If I don’t make it, I love u is out 4/12 on Bison.

Other albums of note out this week:
• Future & Metro Boomin’s WE STILL DON’T TRUST YOU
• Maggie Rogers’ Don’t Forget Me
• Girl In Red’s I’m Doing It Again Baby!
• METZ’s Up On Gravity Hill
• Shabaka’s Perceive Its Beauty, Acknowledge Its Grace
• English Teacher’s This Could Be Texas
• Gustaf’s Package Pt. 2
• Mark Knopfler’s One Deep River
• Water Damage’s In E
• Sunburned Hand Of The Man’s Nimbus
• James Elkington & Nathan Salsburg’s All Gist
• Bad Bad Hats’ Bad Bad Hats
• Hour’s Ease The Work
• Replicant’s Infinite Mortality
• Blue Öyster Cult’s Ghost Stories
• The Reds, Pinks & Purples’ Unwishing Well
• Jebediah’s Oiks
• Riot V’s Mean Streets
• Bodega’s Our Brand Could Be Yr Life
• Agent blå’s STAB!
• Phil Manzanera’s Revolución To Roxy
• Lizz Wright’s Shadow
• Meshell Ndegeocello’s Red Hot & Ra: The Magic City
• Aaron Lee Tasjan’s Stellar Evolution
• Aaron West And The Roaring Twenties’ In Lieu Of Flowers
• Louisa Stancioff’s When We Were Looking
• Kira McSpice’s The Compartmentalization Of Decay
• Jakobs Castle’s Enter: The Castle
• Cosmo Sheldrake’s Eye To The Ear
• sleepsmakeswaves’ It’s Here, But I Have No Names For It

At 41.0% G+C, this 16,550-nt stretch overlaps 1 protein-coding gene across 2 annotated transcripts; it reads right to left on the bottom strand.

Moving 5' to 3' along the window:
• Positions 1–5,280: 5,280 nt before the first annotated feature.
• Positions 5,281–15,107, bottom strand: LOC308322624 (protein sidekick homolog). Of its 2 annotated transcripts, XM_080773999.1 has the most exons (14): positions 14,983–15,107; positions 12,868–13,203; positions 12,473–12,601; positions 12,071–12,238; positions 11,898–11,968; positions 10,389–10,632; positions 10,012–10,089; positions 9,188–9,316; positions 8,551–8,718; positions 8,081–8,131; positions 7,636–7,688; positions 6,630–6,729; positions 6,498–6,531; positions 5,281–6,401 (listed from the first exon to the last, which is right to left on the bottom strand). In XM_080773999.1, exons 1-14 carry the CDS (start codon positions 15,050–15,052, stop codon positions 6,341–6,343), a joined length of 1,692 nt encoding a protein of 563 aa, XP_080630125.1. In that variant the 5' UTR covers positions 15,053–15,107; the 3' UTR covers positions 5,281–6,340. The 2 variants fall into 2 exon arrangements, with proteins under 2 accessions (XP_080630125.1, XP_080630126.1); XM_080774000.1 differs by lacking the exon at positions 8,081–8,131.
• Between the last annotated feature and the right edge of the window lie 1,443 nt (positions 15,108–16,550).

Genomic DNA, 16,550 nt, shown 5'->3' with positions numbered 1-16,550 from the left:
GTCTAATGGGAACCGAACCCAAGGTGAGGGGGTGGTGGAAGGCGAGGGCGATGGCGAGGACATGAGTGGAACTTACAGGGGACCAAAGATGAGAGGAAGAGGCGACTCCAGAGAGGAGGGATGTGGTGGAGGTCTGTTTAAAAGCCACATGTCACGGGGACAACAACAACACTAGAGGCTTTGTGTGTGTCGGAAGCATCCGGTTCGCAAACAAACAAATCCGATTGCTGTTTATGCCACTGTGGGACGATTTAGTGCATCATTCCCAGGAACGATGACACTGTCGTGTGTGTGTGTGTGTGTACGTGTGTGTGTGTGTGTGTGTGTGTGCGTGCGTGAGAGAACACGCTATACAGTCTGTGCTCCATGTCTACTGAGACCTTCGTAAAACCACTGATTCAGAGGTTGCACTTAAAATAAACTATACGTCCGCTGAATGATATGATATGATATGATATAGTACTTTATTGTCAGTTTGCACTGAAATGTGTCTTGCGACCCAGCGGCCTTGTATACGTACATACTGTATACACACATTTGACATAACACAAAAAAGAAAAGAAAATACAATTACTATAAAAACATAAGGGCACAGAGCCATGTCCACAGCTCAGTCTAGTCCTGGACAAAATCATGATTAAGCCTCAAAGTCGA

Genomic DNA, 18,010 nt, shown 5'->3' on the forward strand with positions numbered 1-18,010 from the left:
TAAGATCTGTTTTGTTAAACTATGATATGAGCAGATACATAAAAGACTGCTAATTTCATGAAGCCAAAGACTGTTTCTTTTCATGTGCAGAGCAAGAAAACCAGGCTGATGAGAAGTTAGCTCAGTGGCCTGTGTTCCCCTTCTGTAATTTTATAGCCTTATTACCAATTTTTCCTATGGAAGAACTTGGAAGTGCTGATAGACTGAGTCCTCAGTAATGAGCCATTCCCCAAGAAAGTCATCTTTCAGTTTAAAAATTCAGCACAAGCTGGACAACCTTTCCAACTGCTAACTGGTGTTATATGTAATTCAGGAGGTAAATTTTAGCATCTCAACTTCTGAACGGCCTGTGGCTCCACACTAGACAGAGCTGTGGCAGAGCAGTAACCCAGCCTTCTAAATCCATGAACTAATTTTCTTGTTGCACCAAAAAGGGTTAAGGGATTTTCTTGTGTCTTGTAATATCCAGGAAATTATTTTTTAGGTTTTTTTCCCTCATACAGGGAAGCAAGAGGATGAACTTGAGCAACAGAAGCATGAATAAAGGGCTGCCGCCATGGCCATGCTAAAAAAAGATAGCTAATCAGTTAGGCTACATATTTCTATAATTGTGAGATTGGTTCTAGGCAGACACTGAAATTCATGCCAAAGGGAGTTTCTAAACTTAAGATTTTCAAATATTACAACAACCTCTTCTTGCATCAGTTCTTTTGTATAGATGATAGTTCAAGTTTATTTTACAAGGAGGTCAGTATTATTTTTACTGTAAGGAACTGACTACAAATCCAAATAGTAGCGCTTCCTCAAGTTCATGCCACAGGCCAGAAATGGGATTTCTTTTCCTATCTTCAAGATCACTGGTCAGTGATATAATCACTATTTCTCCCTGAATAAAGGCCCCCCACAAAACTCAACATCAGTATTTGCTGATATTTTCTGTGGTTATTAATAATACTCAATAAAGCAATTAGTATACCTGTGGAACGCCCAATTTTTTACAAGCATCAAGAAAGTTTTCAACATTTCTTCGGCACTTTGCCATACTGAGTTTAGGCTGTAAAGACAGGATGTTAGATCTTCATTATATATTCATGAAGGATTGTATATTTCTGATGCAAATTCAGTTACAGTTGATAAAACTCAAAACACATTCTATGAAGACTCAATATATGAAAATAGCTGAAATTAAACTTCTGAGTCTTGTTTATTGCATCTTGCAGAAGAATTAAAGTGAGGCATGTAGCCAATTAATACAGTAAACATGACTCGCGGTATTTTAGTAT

• The Ballroom Thieves’ Springdust
• Melts’ Field Theory
• Blue Bendy’s So Medieval
• Minor Moon’s The Light Up Waltz
• Castle Rat’s Into The Realm
• Alice Randall’s My Black Country
• Trummors’ 5
• Humbird’s Right On
• Love Sex Machine’s Trve
• Birdfeeder’s Woodstock
• Blunt Chunks’ The Butterfly Myth
• Rejoicer’s This Is Reasonable
• Elizabeth King’s Soul Provider
• Clarissa Connelly’s World Of Work
• Kharma’s A World Of Our Own
• Necrot’s Lifeless Birth
• Max McNown’s Wandering
• Nicolette & The Nobodies’ The Long Way
• Heavenly Blue’s We Have The Answer
• Dog Date’s Zinger
• 9T Antiope’s Horror Vacui
• Alec Goldfarb’s Fire Lapping At The Creek
• Ross Valory’s All Of The Above
• Sarah Julia’s How Do We Go Back To Being Normal?
• The Red Pears’ Better Late Than Never
• Bridget Kearney’s Comeback Kid
• BELMONT’s Liminal
• Avalanche Kaito’s Talitakum
• Jess Ribeiro’s Summer Of Love
• OWN ROAD’s Year Of The Dog
• Low End Activist’s Airdrop
• The Amy Winehouse biopic soundtrack Back To Black: Songs From The Original Motion Picture
• Linkin Park’s Papercuts (Singles Collection 2000-2023)
• The Ophelias’ Ribbon EP
• Toledo’s Popped Heart EP
• Jade Bird’s Burn The Hard Drive EP
• Tariq Al-Sabir’s Unlike Yesterday Today I’m Ready EP
• Greyhaven’s Stereo Grief EP
• BLEID’s Aerosol EP